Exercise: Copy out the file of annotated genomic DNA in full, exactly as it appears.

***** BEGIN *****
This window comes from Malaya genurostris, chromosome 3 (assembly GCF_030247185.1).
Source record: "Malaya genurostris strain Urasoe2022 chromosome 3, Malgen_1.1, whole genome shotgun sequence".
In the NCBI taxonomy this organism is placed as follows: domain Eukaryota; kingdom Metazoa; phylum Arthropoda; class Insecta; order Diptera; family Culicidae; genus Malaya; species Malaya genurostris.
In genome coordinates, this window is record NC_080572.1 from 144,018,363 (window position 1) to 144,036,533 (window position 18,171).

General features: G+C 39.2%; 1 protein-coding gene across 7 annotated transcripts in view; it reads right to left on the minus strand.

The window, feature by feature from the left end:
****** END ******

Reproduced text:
This window comes from Malaya genurostris, chromosome 3 (assembly GCF_030247185.1).
Source record: "Malaya genurostris strain Urasoe2022 chromosome 3, Malgen_1.1, whole genome shotgun sequence".
In the NCBI taxonomy this organism is placed as follows: domain Eukaryota; kingdom Metazoa; phylum Arthropoda; class Insecta; order Diptera; family Culicidae; genus Malaya; species Malaya genurostris.
In genome coordinates, this window is record NC_080572.1 from 144,018,363 (window position 1) to 144,036,533 (window position 18,171).

General features: G+C 39.2%; 1 protein-coding gene across 7 annotated transcripts in view; it reads right to left on the minus strand.

The window, feature by feature from the left end: